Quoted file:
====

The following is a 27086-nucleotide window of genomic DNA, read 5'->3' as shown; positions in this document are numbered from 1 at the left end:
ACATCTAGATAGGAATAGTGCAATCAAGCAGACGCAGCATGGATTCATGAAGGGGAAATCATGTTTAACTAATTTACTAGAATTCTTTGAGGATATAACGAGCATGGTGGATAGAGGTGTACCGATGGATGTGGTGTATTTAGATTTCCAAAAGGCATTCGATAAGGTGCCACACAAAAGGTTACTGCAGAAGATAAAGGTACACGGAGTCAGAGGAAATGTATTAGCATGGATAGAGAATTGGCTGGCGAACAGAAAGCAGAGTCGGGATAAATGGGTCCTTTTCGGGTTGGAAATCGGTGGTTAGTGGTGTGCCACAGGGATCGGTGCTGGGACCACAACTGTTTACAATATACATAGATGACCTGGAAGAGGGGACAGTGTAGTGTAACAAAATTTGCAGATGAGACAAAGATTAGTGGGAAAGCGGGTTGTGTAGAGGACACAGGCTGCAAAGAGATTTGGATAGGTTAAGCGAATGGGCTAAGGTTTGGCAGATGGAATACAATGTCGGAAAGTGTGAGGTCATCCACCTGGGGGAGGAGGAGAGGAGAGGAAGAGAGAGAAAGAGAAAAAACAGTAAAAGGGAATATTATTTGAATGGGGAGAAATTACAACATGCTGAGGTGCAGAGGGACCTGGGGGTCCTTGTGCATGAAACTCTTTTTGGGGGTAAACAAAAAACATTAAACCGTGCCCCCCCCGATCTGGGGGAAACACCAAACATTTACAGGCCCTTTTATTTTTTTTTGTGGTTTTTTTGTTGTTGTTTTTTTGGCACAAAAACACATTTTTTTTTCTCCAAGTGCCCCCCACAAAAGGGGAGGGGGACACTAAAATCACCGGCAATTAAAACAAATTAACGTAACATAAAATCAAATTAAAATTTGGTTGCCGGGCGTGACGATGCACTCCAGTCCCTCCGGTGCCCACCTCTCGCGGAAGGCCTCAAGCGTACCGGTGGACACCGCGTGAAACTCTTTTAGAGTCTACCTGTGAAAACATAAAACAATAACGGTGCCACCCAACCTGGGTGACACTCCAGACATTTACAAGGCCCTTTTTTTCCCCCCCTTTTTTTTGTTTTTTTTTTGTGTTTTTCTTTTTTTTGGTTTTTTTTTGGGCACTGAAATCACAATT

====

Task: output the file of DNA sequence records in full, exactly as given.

The following is a 27086-nucleotide window of genomic DNA, read 5'->3' as shown; positions in this document are numbered from 1 at the left end:
ACATCTAGATAGGAATAGTGCAATCAAGCAGACGCAGCATGGATTCATGAAGGGGAAATCATGTTTAACTAATTTACTAGAATTCTTTGAGGATATAACGAGCATGGTGGATAGAGGTGTACCGATGGATGTGGTGTATTTAGATTTCCAAAAGGCATTCGATAAGGTGCCACACAAAAGGTTACTGCAGAAGATAAAGGTACACGGAGTCAGAGGAAATGTATTAGCATGGATAGAGAATTGGCTGGCGAACAGAAAGCAGAGTCGGGATAAATGGGTCCTTTTCGGGTTGGAAATCGGTGGTTAGTGGTGTGCCACAGGGATCGGTGCTGGGACCACAACTGTTTACAATATACATAGATGACCTGGAAGAGGGGACAGTGTAGTGTAACAAAATTTGCAGATGAGACAAAGATTAGTGGGAAAGCGGGTTGTGTAGAGGACACAGGCTGCAAAGAGATTTGGATAGGTTAAGCGAATGGGCTAAGGTTTGGCAGATGGAATACAATGTCGGAAAGTGTGAGGTCATCCACCTGGGGGAGGAGGAGAGGAGAGGAAGAGAGAGAAAGAGAAAAAACAGTAAAAGGGAATATTATTTGAATGGGGAGAAATTACAACATGCTGAGGTGCAGAGGGACCTGGGGGTCCTTGTGCATGAAACTCTTTTTGGGGGTAAACAAAAAACATTAAACCGTGCCCCCCCCGATCTGGGGGAAACACCAAACATTTACAGGCCCTTTTATTTTTTTTTGTGGTTTTTTTGTTGTTGTTTTTTTGGCACAAAAACACATTTTTTTTTCTCCAAGTGCCCCCCACAAAAGGGGAGGGGGACACTAAAATCACCGGCAATTAAAACAAATTAACGTAACATAAAATCAAATTAAAATTTGGTTGCCGGGCGTGACGATGCACTCCAGTCCCTCCGGTGCCCACCTCTCGCGGAAGGCCTCAAGCGTACCGGTGGACACCGCGTGAAACTCTTTTAGAGTCTACCTGTGAAAACATAAAACAATAACGGTGCCACCCAACCTGGGTGACACTCCAGACATTTACAAGGCCCTTTTTTTCCCCCCCTTTTTTTTGTTTTTTTTTTGTGTTTTTCTTTTTTTTGGTTTTTTTTTGGGCACTGAAATCACAATT